Close this search box.

NCGA Republicans pushing abortion restrictions in 2023; Speaker Moore supports 6-week ban

Source: News & Observer

More than six weeks after the U.S. Supreme Court’s decision to overturn Roe v. Wade, Republicans are continuing their campaign to strip away reproductive freedoms across the country.

In states like North Carolina, this campaign to eliminate the constitutional right to abortion will extend far beyond 2023, particularly if state Republicans gain a supermajority in the legislature. 

State House Speaker Tim Moore has already alluded to passing controversial anti-abortion measures such as a heartbeat law, which has passed in South Carolina, Ohio, Tennessee, Texas, Oklahoma, and Georgia

Just last week, Sen. Thom Tillis and Rep. Ted Budd asked North Carolina Attorney General Josh Stein to protect their controversial crisis pregnancy centers, while in June, Moore and Senate leader Phil Berger called on the attorney general to reinstate North Carolina’s ban on abortion after 20 weeks of pregnancy.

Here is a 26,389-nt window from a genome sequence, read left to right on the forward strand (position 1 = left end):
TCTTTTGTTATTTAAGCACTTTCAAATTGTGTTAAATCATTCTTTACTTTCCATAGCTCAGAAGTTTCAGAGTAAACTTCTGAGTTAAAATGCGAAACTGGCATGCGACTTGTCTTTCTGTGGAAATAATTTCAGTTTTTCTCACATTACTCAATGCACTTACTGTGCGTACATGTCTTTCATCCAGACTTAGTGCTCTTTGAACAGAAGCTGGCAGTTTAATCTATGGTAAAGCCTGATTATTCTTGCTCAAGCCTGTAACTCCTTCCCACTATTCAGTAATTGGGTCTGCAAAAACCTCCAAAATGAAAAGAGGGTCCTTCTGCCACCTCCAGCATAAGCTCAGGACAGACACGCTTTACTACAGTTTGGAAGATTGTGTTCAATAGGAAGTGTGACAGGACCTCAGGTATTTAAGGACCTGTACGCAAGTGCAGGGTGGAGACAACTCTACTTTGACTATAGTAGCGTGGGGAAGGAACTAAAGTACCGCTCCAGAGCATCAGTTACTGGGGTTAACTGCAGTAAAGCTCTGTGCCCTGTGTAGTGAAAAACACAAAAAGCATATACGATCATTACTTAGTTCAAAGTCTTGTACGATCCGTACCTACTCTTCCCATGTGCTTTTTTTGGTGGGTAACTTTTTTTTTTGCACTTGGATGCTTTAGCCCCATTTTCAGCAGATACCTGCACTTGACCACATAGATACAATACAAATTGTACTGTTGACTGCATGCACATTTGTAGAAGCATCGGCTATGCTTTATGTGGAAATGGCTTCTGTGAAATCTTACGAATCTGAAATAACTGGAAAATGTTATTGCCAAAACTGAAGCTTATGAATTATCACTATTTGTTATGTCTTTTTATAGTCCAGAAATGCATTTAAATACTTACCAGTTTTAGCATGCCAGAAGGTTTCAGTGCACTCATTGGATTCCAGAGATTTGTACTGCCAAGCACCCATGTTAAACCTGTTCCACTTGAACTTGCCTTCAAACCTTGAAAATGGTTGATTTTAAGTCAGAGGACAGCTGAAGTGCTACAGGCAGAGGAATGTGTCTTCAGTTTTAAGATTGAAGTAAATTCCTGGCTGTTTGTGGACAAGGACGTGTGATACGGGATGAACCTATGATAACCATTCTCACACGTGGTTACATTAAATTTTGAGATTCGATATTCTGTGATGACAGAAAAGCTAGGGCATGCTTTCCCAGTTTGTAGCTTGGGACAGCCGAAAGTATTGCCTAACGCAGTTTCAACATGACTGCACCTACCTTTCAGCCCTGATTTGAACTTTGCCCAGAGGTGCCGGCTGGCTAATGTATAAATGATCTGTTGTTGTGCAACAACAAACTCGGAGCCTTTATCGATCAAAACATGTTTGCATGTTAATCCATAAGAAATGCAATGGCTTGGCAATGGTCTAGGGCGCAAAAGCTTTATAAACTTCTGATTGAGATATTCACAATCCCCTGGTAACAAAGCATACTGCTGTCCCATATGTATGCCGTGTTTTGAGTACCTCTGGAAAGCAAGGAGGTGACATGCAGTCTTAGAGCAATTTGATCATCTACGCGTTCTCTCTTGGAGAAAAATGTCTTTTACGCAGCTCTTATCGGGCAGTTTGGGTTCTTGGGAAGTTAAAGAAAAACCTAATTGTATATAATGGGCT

For now, abortion is safe and legal in North Carolina, and with neighboring states passing extremist Republican laws, the state is becoming a safe haven for hundreds of out-of-state providers and patients seeking this critical health care service. 

Yet, millions of North Carolinians and those in the entire Southeast region could lose out on this vital reproductive health service if Republicans win a supermajority in the legislature, thus gaining the ability to override Gov. Roy Cooper’s veto power. 

As Jenny Black, President & CEO of Planned Parenthood Votes! South Atlantic stated in July, “To keep abortion legal in this state, North Carolinians must elect candidates who will protect access to sexual and reproductive health care at the state level and ensure Governor Cooper has the necessary votes to sustain his veto of the all-out attacks on reproductive freedom. The future of abortion access not only for North Carolinians but potentially the entire Southeast region is on the line in 2022.”

Read more from The News & Observer.


More Posts